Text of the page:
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The future of brain banking in Australia: an integrated brain and body biolibrary

Amanda Rush and Greg T Sutherland
Med J Aust 2021; 214 (10): . || doi: 10.5694/mja2.51049
Published online: 17 May 2021

A virtual brain bank could maximise the potential of brain donation by extending the core physical bank to include existing repositories of clinical tissues and data

Brain banking, whereby post mortem brains are harvested, processed, stored and made available to facilitate health and medical research, provides scientists with an unparalleled resource for macroscopic, microscopic and molecular investigations into many brain conditions. The human brain is seen as the final frontier of scientific research, with many cognitive processes and neurological diseases exclusively manifesting in humans. This uniqueness has been postulated as an explanation for why many brain disease drug leads do not progress past the acknowledged “valley of death” whereby success in animals is not translated to human clinical trials.1 For many brain researchers, human post mortem tissue is therefore preferred or essential for their investigations.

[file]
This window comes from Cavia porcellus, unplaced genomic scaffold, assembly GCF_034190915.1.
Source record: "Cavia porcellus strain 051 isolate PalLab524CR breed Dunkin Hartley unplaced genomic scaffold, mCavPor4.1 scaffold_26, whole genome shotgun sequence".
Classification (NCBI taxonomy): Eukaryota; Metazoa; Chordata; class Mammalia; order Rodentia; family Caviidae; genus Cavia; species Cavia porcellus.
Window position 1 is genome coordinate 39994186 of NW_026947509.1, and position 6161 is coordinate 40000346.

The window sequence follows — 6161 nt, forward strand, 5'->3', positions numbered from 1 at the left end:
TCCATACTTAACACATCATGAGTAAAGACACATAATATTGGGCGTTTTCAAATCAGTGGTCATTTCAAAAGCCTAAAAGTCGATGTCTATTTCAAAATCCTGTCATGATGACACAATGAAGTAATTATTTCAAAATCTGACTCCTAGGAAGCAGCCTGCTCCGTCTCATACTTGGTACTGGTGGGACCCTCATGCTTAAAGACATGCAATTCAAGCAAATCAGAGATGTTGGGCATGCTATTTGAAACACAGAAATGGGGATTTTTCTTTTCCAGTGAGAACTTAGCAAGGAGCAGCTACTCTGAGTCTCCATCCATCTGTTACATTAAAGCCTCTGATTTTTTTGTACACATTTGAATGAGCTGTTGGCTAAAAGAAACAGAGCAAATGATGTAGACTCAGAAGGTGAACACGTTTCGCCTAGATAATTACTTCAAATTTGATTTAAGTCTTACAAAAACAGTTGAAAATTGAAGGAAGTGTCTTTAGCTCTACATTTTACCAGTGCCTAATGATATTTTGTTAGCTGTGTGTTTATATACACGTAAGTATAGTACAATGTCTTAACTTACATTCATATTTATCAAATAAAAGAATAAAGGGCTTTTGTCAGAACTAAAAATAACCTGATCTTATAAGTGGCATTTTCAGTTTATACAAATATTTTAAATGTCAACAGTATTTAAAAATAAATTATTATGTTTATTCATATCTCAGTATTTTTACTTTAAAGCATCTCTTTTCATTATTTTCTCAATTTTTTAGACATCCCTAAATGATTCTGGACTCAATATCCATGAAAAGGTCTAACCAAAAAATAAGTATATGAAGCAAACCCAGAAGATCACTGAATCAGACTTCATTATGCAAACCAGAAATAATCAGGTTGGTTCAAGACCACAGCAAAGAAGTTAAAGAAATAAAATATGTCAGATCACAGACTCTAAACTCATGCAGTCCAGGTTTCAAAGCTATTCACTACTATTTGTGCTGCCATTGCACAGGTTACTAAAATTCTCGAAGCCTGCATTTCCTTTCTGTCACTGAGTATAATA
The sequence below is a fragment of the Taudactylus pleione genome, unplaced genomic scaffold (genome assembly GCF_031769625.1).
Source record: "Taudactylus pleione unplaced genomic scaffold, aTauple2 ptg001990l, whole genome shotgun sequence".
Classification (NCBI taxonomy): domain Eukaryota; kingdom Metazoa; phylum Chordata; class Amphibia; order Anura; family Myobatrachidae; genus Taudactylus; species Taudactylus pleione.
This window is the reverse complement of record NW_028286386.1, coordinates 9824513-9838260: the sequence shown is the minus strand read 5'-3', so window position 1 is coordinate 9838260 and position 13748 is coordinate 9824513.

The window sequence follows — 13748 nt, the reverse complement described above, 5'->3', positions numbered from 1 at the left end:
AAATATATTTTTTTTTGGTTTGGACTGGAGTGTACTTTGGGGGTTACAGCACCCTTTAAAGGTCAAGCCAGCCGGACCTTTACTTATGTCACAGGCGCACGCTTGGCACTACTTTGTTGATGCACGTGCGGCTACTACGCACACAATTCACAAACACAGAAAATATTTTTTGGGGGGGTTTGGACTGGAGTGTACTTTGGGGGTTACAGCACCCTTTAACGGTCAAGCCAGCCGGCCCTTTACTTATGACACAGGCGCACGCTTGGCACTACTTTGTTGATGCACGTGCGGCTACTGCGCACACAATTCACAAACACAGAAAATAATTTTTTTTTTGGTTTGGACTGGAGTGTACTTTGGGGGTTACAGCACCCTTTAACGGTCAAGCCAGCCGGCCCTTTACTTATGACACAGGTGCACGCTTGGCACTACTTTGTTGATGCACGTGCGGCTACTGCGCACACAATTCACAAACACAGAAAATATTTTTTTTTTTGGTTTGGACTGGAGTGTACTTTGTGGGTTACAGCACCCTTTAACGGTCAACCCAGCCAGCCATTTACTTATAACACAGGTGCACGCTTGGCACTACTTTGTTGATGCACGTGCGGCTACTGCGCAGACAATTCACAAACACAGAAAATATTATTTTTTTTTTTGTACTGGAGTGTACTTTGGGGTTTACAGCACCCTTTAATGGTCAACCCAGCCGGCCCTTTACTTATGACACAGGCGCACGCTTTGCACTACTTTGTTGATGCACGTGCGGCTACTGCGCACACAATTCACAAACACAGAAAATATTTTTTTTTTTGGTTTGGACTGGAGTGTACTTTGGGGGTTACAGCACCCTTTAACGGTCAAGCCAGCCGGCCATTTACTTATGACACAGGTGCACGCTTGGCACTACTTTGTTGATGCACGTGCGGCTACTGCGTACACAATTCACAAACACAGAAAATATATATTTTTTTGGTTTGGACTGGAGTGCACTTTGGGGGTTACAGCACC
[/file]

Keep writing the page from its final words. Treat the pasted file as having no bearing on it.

• Amanda Rush1
  • Greg T Sutherland2

  • 1 NSW Health Statewide Biobank, Sydney, NSW
  • 2 Charles Perkins Centre, University of Sydney, Sydney, NSW

Correspondence: g.sutherland@sydney.edu.au

Acknowledgements: 

Funding to support this research was provided by the NSW Ministry of Health (PhD Program; Amanda Rush), and the Faculty of Medicine and Health, University of Sydney (Sydney Research Accelerator Fellowship; Greg Sutherland). Publication of the study results was not contingent on the sponsors’ approval or censorship of the manuscript. The contents of the published material are solely the responsibility of the individual authors and do not reflect the views of NSW Health. The authors acknowledge the staff of the NSW Brain Tissue Resource Centre and the NSW Health Statewide Biobank for their helpful discussions.

Competing interests:

No relevant disclosures.

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